Researchers have found a new molecular link between oestrogen and bone ageing, which may eventually lead to new strategies to treat osteoporosis among post-menopausal women.
Osteoporosis is a condition in which bones become weak and prone to fractures.
Women over 50 are at a high risk of developing osteoporosis, which may be due to the loss of oestrogen that occurs after menopause.
"Over the last few decades, we've learned that oestrogen plays an important role in maintaining a functional bone matrix," said Tomoki Nakashima from the Tokyo Medical and Dental University (TMDU) in Japan.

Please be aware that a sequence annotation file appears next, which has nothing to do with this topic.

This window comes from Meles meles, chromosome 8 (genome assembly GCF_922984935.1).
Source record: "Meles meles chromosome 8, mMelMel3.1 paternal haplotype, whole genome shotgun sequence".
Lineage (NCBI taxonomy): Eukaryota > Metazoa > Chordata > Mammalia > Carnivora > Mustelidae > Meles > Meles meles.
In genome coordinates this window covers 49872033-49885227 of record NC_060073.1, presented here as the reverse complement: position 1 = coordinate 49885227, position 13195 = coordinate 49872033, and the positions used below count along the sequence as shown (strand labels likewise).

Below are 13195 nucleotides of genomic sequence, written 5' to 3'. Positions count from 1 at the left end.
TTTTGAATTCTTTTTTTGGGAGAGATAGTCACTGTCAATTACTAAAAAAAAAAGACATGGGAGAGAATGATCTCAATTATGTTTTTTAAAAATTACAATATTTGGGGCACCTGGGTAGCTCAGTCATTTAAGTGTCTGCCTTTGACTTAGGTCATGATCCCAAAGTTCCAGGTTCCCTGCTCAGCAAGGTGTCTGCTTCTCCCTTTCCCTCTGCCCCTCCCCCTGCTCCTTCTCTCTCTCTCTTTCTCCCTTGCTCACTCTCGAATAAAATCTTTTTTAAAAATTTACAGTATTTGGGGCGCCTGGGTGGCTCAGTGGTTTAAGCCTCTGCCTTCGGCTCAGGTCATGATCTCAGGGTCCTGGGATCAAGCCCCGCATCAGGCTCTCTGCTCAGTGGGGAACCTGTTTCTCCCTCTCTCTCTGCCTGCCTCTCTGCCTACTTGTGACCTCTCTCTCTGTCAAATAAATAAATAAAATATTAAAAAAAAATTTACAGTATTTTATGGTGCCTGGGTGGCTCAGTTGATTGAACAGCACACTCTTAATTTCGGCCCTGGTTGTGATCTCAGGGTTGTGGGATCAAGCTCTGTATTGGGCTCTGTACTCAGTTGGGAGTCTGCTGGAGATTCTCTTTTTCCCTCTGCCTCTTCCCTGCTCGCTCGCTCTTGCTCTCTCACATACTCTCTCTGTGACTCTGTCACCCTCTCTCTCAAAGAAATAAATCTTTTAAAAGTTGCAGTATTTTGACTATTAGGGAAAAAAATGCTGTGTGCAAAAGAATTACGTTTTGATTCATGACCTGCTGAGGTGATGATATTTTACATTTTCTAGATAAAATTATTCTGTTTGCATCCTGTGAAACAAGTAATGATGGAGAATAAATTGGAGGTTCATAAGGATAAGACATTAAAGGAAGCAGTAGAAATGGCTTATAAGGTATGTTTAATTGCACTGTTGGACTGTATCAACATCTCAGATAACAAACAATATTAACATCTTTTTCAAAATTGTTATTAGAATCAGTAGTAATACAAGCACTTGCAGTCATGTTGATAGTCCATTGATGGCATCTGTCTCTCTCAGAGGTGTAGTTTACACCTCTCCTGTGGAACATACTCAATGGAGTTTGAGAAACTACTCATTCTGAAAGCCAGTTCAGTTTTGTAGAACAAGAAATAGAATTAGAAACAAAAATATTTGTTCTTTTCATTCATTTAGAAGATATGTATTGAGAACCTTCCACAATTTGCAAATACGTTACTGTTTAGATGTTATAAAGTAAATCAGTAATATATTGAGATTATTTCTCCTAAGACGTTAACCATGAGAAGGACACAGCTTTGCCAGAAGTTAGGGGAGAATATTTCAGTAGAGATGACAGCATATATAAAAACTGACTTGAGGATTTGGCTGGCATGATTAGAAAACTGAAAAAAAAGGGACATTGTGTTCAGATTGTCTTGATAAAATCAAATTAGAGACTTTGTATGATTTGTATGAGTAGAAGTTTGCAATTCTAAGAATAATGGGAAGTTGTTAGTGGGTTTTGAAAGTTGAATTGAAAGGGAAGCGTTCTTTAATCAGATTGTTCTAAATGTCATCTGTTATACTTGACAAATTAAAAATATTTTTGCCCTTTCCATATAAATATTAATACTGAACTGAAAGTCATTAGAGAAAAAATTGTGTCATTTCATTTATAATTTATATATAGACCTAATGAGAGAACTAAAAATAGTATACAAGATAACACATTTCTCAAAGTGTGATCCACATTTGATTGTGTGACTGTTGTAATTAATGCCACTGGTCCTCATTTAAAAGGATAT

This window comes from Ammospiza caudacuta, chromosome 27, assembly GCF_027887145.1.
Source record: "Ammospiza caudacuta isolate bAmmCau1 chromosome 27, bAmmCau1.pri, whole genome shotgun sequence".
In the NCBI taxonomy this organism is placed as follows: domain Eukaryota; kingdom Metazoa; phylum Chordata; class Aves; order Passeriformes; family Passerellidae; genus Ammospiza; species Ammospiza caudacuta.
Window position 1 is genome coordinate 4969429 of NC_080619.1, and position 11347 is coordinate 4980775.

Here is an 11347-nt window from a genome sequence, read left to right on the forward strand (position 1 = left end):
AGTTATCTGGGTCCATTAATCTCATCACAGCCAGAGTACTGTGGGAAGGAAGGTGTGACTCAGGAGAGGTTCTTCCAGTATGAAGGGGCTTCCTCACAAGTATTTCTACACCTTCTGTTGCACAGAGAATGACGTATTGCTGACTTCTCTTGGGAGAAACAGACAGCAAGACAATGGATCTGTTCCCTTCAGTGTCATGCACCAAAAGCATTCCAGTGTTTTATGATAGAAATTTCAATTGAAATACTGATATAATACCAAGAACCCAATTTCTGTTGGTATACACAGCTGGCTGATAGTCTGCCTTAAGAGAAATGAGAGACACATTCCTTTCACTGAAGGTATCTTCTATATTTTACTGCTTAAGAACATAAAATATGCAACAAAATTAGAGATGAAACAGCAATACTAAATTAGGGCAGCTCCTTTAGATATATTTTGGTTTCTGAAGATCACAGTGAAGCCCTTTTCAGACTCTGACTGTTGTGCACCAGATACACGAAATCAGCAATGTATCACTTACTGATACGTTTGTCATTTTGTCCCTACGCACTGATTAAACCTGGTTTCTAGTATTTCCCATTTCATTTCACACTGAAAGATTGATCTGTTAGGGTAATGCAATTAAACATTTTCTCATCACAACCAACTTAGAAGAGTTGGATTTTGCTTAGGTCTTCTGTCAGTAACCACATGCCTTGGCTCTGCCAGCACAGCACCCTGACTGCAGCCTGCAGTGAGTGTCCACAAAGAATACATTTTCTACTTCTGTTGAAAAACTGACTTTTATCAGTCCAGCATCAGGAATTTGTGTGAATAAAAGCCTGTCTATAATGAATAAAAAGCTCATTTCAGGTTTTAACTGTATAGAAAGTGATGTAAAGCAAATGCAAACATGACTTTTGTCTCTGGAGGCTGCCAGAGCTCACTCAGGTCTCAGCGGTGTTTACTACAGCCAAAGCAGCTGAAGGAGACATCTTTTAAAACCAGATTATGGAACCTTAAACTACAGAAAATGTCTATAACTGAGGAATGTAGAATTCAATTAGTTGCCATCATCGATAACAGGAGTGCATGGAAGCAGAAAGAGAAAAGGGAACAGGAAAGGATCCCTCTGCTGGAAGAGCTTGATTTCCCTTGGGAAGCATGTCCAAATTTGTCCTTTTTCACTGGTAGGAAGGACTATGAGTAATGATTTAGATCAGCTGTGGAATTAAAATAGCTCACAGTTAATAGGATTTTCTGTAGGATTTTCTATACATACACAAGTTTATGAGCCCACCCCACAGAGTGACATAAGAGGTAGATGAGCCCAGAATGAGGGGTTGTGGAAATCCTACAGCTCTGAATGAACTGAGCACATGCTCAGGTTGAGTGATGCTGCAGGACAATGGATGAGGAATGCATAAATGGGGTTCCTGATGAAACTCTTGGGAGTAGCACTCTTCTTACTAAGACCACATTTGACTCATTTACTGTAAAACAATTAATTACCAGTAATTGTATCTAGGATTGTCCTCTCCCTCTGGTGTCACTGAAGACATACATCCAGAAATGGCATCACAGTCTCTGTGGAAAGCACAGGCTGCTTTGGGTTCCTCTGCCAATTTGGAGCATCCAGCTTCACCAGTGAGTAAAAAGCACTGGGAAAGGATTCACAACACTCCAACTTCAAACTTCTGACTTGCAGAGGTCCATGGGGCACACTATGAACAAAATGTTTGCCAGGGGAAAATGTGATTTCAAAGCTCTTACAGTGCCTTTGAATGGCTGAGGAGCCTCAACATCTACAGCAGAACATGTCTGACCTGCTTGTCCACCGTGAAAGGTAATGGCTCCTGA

However, how oestrogen does this, was not fully understood, the researchers said.
In the study, the researchers discovered a protein called Sema3A, which was found to maintain bone matrix -- proteins and minerals in bone -- suggesting a relationship between oestrogen and Sema3A.
Further, the researchers found that blood serum levels of the protein Sema3A decreased in pre-menopausal women as they get older and dropped even more once they reach menopause.
In the study done on mice, the ovaries of mice were removed but it was found that the loss of oestrogen did not prevent their bones from deteriorating.
In addition, Sema3A was found to promote the survival of osteocytes -- bone cells -- in these mice.
"We believe that as women lose oestrogen with age and Sema3A levels drop, osteocytes begin to die and bone loses the ability to maintain its supportive structure," Mikihito Hayashi from the varsity said.